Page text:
The Daily Telegraph

Give carbs the chop to lower risk of diabetes

Simple changes in eating habits could stave off potentiall­y deadly disorder, says scientist

- By Sarah Knapton SCIENCE EDITOR

Cutting down on carbohydra­tes such as bread and potatoes so that they make up just 10 per cent of our diet could stop people from developing Type 2 diabetes, an expert has advised. Prof Joan Taylor, of De Montfort University in Leicester, said that most people were already on their way to developing diabetes by their 30s, but simple changes in eating habits could stave off the deadly condition. NHS guidance states that carbs should make up 35 per cent of a balanced diet.

CUTTING down on carbohydra­tes such as bread and potatoes so that they make up just 10 per cent of our diet could stop people from developing Type 2 diabetes, an expert has advised.

Prof Joan Taylor, of De Montfort University in Leicester, warned that most people were already on their way to developing diabetes by their 30s, but simple changes in eating habits could stave off the deadly condition.

Current NHS guidance recommends that carbohydra­tes should make up just over a third of a balanced diet, but Prof Taylor said that ratio was too high.

The professor of pharmaceut­ics told delegates at the British Science Festival in Leicester that cutting down on carbs could result in people losing weight – a good thing for reducing the risk of Type 2 diabetes – and their glucose levels returning to normal.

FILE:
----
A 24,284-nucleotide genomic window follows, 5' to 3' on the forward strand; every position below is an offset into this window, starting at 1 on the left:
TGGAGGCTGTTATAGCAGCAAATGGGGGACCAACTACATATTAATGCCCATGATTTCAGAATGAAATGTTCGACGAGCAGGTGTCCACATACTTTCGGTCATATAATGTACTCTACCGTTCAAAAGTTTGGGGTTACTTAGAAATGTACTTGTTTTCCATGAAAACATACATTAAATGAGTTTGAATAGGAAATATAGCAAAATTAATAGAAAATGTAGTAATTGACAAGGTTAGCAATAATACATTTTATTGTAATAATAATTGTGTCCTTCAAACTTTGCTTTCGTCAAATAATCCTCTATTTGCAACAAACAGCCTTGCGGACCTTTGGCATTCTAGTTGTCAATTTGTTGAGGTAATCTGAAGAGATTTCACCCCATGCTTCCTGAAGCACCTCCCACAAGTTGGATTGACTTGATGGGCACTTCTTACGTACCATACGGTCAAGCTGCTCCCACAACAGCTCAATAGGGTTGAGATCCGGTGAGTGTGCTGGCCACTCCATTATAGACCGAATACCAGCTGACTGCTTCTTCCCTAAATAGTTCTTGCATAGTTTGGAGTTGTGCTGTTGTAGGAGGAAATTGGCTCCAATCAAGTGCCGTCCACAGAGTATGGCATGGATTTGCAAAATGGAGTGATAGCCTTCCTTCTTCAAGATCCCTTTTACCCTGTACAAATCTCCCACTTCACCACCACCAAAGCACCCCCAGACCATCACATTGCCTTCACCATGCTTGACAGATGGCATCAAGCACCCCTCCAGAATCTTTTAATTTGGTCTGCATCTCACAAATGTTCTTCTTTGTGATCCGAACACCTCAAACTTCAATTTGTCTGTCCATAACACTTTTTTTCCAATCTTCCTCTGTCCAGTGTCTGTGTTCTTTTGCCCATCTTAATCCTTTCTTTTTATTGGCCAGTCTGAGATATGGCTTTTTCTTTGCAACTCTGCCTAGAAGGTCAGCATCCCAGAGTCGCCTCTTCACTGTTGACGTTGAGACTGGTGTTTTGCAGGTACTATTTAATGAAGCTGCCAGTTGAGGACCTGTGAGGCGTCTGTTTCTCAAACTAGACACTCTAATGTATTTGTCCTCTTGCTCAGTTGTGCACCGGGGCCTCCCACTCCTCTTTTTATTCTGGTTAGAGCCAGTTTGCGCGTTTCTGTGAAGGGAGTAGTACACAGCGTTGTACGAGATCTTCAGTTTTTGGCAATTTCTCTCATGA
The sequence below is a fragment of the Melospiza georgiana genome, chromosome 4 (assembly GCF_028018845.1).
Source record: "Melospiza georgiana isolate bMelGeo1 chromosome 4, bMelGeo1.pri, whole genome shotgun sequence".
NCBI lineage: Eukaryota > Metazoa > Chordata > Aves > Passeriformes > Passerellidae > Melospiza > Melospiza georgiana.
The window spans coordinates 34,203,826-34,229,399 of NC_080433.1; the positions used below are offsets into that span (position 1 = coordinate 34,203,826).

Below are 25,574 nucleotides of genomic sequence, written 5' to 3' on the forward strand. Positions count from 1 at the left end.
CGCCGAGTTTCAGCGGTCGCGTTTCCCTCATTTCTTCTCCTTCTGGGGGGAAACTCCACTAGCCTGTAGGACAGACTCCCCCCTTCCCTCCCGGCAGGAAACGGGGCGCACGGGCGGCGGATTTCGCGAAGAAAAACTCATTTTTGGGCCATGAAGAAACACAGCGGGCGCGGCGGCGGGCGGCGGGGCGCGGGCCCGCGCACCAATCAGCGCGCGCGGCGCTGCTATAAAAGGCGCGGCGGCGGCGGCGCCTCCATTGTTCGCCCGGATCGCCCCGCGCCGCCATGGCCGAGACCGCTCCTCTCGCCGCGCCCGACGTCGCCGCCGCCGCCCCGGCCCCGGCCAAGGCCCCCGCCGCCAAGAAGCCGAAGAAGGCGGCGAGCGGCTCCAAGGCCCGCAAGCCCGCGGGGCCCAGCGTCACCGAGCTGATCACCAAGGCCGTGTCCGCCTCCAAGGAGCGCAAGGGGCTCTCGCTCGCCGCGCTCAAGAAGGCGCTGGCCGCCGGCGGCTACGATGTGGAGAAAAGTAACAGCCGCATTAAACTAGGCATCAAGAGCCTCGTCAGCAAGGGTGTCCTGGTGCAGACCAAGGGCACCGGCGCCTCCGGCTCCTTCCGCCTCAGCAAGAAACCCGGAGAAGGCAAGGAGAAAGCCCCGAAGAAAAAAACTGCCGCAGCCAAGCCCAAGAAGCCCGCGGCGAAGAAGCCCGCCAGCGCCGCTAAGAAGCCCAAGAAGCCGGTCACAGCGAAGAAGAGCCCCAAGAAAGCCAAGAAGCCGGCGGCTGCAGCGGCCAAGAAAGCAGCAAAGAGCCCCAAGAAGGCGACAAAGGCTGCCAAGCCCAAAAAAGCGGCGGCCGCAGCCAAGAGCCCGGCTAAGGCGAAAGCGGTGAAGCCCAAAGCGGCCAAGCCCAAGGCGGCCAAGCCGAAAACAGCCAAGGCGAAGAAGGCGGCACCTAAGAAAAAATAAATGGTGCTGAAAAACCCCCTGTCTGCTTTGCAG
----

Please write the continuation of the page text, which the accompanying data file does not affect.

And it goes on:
“If you can cut it down to 10 per cent, bearing in mind that the NHS recommenda­tion is about 35 per cent, then not only will you lose weight, which is a good thing for metabolic syndrome and Type 2 diabetes, but your blood glucose comes down to normal,” she said.

According to figures from Diabetes UK, in 2021 almost 4.1 million people were living with a diagnosis of any type of diabetes, and that an additional 850,000 were living with Type 2 diabetes, but were yet to be diagnosed – about 5 per cent.

However, Prof Taylor said the true figure could be 10 per cent.

She said: “If you talk to diabetolog­ists, they will tell you that most people from their 30s onwards, particular­ly if they are Bame (Black, Asian and minority ethnic), but even so, are beginning to put on the kind of weight these days that means then moving into the metabolic syndrome, that then is a route to diabetes.

“Most people are at risk. It’s only the slim, athletic types that stay like that into their 30s and 40s that are not. That’s an amazing thing, really.”

Metabolic syndrome is the medical term for a combinatio­n of diabetes, high blood pressure and obesity.

Diabetes UK reports that, if nothing radical changes in our eating habits, 5.5million people in the UK will have diabetes by 2030.

The charity estimates that one in three adults in the UK have pre-diabetes, which means their blood glucose levels are above normal but below the threshold for a diabetes diagnosis.

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